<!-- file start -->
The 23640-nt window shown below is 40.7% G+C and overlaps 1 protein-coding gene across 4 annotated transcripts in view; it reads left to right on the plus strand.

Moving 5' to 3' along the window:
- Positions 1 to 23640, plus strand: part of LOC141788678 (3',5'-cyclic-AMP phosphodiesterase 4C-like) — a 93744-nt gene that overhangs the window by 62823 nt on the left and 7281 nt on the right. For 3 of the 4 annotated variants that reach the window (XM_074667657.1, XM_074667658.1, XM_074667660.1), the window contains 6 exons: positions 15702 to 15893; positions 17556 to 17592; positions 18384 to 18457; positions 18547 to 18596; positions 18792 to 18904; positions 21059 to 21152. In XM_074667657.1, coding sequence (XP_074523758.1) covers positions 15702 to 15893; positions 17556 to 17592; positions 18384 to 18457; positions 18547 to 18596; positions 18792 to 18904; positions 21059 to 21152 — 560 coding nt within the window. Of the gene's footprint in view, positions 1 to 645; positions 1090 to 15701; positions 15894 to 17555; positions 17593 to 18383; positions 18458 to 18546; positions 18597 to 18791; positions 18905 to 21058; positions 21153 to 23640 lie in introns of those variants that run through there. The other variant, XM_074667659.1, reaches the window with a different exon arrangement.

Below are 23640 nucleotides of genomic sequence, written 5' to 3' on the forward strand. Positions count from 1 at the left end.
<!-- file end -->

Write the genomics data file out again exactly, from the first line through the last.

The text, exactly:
The 23640-nt window shown below is 40.7% G+C and overlaps 1 protein-coding gene across 4 annotated transcripts in view; it reads left to right on the plus strand.

Moving 5' to 3' along the window:
- Positions 1 to 23640, plus strand: part of LOC141788678 (3',5'-cyclic-AMP phosphodiesterase 4C-like) — a 93744-nt gene that overhangs the window by 62823 nt on the left and 7281 nt on the right. For 3 of the 4 annotated variants that reach the window (XM_074667657.1, XM_074667658.1, XM_074667660.1), the window contains 6 exons: positions 15702 to 15893; positions 17556 to 17592; positions 18384 to 18457; positions 18547 to 18596; positions 18792 to 18904; positions 21059 to 21152. In XM_074667657.1, coding sequence (XP_074523758.1) covers positions 15702 to 15893; positions 17556 to 17592; positions 18384 to 18457; positions 18547 to 18596; positions 18792 to 18904; positions 21059 to 21152 — 560 coding nt within the window. Of the gene's footprint in view, positions 1 to 645; positions 1090 to 15701; positions 15894 to 17555; positions 17593 to 18383; positions 18458 to 18546; positions 18597 to 18791; positions 18905 to 21058; positions 21153 to 23640 lie in introns of those variants that run through there. The other variant, XM_074667659.1, reaches the window with a different exon arrangement.

Below are 23640 nucleotides of genomic sequence, written 5' to 3' on the forward strand. Positions count from 1 at the left end.